The killing of a Sikh separatist leader in British Columbia in June has sparked a diplomatic row between India and Canada.
Canadian PM Justin Trudeau claimed on Monday that India played a role in the death of Hardeep Singh Nijjar, the chief of the Khalistan Tiger Force who was designated a terrorist by India in 2020.
Mr Nijjar, who was wanted in India, was allegedly shot dead by two unidentified men outside a Sikh Temple in Surrey, British Columbia. His body was found inside a vehicle within the premises of the temple, but his killers have never been found.
India has rejected Mr Trudeau's claim that it was involved in the killing, and expelled a senior Canadian diplomat in retaliation after an unnamed Indian diplomat was expelled from Canada following the accusation.
Who was Hardeep Singh Nijjar?
Mr Nijjar, 46, hailed from Jalandhar district in India's northern state of Punjab. He moved to Canada in 1997 where he worked as a plumber. He had been the president of the gurdwara body in Surrey since 2020.
He was designated as one of India's most wanted terrorists by New Delhi, which offered a cash reward of $12,203 for his arrest.
He was accused of conspiring to kill a Hindu priest in his hometown.
Punjab has struggled with a decades-old Sikh secessionist movement seeking the creation of a homeland called Khalistan for the religious minority.
What were the allegations against Nijjar?
India’s National Investigation Agency had filed charges against Mr Nijjar accusing him of being part of a conspiracy to commit terrorist acts.
Mr Nijjar’s name was on the wanted list former Punjab chief minister Capt Amarinder Singh handed to Mr Trudeau during his visit to India in 2018.
He was also accused of conspiring to create an atmosphere of fear and lawlessness and inciting people to rebel against the Indian government during the year-long farmers’ agitation against controversial farm laws in 2020.
He was also associated with Sikhs for Justice, a banned separatist organisation in India.
What is the Khalistan movement?
The Khalistan insurgency peaked in the early 1980s but declined a decade later. Tens of thousands of civilians, militants and Indian security forces were killed in the conflict.
However, the movement has remained active in the state through sleeper cells.
India has accused secessionist organisations and leaders living abroad – especially in Canada, Australia and the UK – of funding and supporting Punjab's independence movement.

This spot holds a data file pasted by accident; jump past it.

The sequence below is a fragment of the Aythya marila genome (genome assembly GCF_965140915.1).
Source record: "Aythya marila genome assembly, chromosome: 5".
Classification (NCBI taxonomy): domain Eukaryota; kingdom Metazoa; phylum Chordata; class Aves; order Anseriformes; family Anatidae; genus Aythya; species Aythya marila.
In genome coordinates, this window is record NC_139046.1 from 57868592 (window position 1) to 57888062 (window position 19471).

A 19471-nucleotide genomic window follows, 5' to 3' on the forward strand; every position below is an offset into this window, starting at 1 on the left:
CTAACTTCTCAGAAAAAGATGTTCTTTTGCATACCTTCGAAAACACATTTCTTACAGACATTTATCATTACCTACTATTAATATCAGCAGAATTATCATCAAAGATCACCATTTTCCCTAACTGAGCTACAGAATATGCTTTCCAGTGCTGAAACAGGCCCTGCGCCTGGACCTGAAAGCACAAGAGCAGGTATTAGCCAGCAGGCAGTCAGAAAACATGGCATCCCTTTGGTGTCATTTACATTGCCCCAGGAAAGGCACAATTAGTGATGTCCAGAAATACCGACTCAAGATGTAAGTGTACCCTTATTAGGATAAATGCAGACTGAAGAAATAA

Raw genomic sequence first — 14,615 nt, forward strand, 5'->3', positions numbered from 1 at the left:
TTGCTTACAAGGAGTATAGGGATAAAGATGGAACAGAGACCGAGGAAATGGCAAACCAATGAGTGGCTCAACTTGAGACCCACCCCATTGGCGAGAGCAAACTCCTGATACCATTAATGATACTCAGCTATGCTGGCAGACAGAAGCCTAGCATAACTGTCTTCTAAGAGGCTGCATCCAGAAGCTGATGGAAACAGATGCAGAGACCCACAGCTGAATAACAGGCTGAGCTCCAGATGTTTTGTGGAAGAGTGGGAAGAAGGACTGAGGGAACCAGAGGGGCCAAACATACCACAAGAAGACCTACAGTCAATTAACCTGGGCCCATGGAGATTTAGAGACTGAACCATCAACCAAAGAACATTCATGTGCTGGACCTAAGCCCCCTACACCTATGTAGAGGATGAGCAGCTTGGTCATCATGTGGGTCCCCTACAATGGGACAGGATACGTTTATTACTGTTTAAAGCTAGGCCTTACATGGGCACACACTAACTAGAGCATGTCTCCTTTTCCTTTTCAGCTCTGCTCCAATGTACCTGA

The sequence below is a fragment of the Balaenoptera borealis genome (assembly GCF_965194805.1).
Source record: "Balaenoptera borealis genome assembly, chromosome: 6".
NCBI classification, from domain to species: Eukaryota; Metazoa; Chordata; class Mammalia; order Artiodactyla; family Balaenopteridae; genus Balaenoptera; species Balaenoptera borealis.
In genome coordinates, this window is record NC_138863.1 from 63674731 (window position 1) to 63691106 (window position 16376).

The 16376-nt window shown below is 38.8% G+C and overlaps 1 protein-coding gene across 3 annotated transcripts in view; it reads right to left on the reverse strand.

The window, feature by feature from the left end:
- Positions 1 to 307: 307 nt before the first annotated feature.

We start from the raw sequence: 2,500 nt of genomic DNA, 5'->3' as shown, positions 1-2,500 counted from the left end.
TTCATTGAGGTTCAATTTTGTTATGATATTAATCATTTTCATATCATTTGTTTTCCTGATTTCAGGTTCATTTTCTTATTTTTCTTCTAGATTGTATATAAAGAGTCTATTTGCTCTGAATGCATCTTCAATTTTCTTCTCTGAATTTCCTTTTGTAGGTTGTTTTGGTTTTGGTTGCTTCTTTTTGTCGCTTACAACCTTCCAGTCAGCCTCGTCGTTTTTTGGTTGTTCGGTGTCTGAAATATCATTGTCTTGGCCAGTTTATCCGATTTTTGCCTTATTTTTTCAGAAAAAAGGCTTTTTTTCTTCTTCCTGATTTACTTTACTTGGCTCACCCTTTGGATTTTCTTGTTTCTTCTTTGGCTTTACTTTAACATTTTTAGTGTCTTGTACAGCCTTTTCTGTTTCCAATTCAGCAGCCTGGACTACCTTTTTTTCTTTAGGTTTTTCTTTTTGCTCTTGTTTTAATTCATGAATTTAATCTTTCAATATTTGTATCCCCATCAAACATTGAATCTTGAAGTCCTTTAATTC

Mr Nijjar’s lawyer Gurpatwant Singh Pannun had earlier said that Canada’s spy agency had warned the Khalistan Tiger Force leader that his life was under threat.
“He wasn’t worried about his safety. He was worried about how we would accomplish Khalistan and how we would accomplish the referendum,” Mr Pannun said, according to the Vancouver Sun daily.
Last year, Ripudaman Singh Malik, 75, a Canadian Sikh acquitted in the 1985 Air India terrorist bombing that killed 329 passengers and crew, was shot dead by unidentified assailants in British Columbia province.
The killing triggered a wave of condemnation from the Sikh community in India.
What is the row between India and Canada?
The latest diplomatic row came after Mr Trudeau told the Canadian parliament on Monday that there were “potential links between agents of the Indian government” and Mr Nijjar’s killing, citing “credible allegations” that Indian agents may have had a role.
Canada also said it had expelled an unnamed senior Indian diplomat, said to be the head of India's intelligence operations in Canada and believed to have a credible link to the killing.
In response, India's Ministry of External affairs said: “We have seen and reject the statement of the Canadian Prime Minister in their parliament, as also the statement by their Foreign Minister. Allegations of the government of India's involvement in any act of violence in Canada are absurd and motivated.”
A senior Canadian diplomat had been ordered to leave the country “within five days”, it added.
Canada also recently suspended negotiations for a free-trade agreement with India.